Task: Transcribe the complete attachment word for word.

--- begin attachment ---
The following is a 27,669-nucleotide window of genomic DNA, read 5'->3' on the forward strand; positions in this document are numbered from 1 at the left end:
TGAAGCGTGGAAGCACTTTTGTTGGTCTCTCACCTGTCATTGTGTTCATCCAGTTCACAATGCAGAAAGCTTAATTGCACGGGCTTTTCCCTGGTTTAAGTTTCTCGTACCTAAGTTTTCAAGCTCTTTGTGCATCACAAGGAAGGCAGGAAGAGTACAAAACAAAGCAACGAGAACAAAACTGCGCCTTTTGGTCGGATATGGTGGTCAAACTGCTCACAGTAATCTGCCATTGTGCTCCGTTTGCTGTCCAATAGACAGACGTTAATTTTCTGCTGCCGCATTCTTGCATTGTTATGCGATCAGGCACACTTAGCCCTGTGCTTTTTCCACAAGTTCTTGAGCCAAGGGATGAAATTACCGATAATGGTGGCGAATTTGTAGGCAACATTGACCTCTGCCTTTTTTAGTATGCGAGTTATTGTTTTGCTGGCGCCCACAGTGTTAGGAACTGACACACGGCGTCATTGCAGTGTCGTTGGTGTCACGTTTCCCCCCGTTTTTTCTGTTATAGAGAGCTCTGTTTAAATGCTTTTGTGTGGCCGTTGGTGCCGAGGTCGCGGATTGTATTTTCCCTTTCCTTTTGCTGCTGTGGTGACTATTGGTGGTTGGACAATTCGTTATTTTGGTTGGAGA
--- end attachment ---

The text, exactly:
The following is a 27,669-nucleotide window of genomic DNA, read 5'->3' on the forward strand; positions in this document are numbered from 1 at the left end:
TGAAGCGTGGAAGCACTTTTGTTGGTCTCTCACCTGTCATTGTGTTCATCCAGTTCACAATGCAGAAAGCTTAATTGCACGGGCTTTTCCCTGGTTTAAGTTTCTCGTACCTAAGTTTTCAAGCTCTTTGTGCATCACAAGGAAGGCAGGAAGAGTACAAAACAAAGCAACGAGAACAAAACTGCGCCTTTTGGTCGGATATGGTGGTCAAACTGCTCACAGTAATCTGCCATTGTGCTCCGTTTGCTGTCCAATAGACAGACGTTAATTTTCTGCTGCCGCATTCTTGCATTGTTATGCGATCAGGCACACTTAGCCCTGTGCTTTTTCCACAAGTTCTTGAGCCAAGGGATGAAATTACCGATAATGGTGGCGAATTTGTAGGCAACATTGACCTCTGCCTTTTTTAGTATGCGAGTTATTGTTTTGCTGGCGCCCACAGTGTTAGGAACTGACACACGGCGTCATTGCAGTGTCGTTGGTGTCACGTTTCCCCCCGTTTTTTCTGTTATAGAGAGCTCTGTTTAAATGCTTTTGTGTGGCCGTTGGTGCCGAGGTCGCGGATTGTATTTTCCCTTTCCTTTTGCTGCTGTGGTGACTATTGGTGGTTGGACAATTCGTTATTTTGGTTGGAGA